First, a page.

• torque controlled: the anchor is inserted into the hole and secured by applying a specified torque to the bolt head or nut with a torque wrench. A particular sub-category of this anchor is called wedge type. As shown in the figure, tightening the bolt results in a wedge being driven up against a sleeve, which expands it and causes it to compress against the material it is being fastened to.
  • displacement controlled: usually consist of an expansion sleeve and a conical expansion plug, whereby the sleeve is internally threaded to accept a threaded element.

Undercut anchors[edit]

The force-transfer mechanism is based on mechanical interlock. A special drilling operation allows to create a contact surface between the anchor head and the hole's wall where bearing stresses are exchanged.

Bonded anchors [edit]

A bonded anchor

Bonded anchors are also referred as adhesive anchors[9] or chemical anchors. The anchoring material is an adhesive (also called mortar)[3] usually consisting of epoxy, polyester, or vinylester resins.[1]

In bonded anchors, the force-transfer mechanism is based on bond stresses provided by binding organic materials. Both ribbed bars and threaded rods can be used and a change of the local bond mechanism can be appreciated experimentally. In ribbed bars the resistance is prevalently due to shear behavior of concrete between the ribs whereas for threaded rods friction prevails (see also anchorage in reinforced concrete).[10]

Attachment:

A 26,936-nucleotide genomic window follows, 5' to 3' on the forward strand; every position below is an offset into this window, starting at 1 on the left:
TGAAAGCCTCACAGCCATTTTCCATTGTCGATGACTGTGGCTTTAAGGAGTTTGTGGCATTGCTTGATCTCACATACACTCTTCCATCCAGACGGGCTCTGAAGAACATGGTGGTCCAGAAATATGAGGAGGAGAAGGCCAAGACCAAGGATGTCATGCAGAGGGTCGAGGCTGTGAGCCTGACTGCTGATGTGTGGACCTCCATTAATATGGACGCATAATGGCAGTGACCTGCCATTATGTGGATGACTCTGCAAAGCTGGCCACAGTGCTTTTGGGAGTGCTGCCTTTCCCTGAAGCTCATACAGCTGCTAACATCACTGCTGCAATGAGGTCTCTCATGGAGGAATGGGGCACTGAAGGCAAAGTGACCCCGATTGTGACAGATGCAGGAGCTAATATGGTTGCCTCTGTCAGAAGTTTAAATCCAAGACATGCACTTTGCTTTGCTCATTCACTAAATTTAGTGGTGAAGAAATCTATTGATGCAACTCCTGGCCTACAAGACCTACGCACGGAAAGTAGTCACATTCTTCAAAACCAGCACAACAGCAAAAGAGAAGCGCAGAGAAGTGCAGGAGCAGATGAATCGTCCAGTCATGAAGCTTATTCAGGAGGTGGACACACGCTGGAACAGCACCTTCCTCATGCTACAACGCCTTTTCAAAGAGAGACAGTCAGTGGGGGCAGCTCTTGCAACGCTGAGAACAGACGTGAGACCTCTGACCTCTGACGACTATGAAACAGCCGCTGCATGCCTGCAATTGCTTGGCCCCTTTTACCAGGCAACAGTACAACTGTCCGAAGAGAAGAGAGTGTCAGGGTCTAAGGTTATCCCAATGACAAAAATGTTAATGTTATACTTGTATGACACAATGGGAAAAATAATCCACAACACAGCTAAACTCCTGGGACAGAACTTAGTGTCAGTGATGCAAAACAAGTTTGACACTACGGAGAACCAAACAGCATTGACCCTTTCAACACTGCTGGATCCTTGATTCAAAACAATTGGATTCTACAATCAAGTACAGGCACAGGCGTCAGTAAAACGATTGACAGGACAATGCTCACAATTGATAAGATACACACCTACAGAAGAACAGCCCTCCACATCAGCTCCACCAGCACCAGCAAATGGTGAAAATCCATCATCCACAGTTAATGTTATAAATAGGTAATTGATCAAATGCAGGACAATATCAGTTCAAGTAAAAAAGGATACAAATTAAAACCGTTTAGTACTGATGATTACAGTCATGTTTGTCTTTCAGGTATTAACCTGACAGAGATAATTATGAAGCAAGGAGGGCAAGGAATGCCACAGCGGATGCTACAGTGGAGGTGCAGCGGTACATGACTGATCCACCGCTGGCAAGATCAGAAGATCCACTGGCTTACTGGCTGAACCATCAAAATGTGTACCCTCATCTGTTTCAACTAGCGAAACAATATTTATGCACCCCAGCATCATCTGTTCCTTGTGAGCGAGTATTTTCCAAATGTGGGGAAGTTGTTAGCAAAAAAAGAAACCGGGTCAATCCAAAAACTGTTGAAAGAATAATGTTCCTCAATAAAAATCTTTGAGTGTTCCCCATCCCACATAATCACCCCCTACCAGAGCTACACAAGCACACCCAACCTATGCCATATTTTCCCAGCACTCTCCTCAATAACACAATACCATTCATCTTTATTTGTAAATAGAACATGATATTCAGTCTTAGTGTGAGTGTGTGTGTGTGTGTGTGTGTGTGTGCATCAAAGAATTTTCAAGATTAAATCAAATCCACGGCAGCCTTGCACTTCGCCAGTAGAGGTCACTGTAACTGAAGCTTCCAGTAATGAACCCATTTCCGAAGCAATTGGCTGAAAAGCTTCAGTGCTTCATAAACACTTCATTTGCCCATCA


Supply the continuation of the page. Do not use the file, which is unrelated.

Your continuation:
The performance of this anchor's types in terms of 'load-bearing capacity', especially under tension loads, is strictly related to the cleaning condition of the hole. Experimental results[3] showed that the reduction of the capacity is up to 60%. The same applies also for moisture condition of concrete, for wet concrete the reduction is of 20% using polyester resin. Other issues are represented by high temperature behavior[11] and creep response.[12]

Screw anchors[edit]

The force-transfer mechanism of the screw anchor is based on concentrated pressure exchange between the screw and concrete through the pitches.

Plastic anchors[edit]

Plastic anchors

Their force-transfer mechanism is similar to mechanical expansion anchors. A torque moment is applied to a screw which is inserted in a plastic sleeve. As the torque is applied the plastic expands the sleeve against the sides of the hole acting as expansion force.

Tapcon screws[edit]

Tapcon screws are a popular anchor that stands for self tapping (self threading) concrete screw. Larger diameter screws are referred to as LDT's. This type of fastener requires a pre-drilled hole—using a Tapcon drillbit—and are then screwed into the hole using a standard hex or phillips bit. These screws are often blue, white, or stainless.[13] They are also available in versions for marine or high stress applications.

Powder-actuated anchors[edit]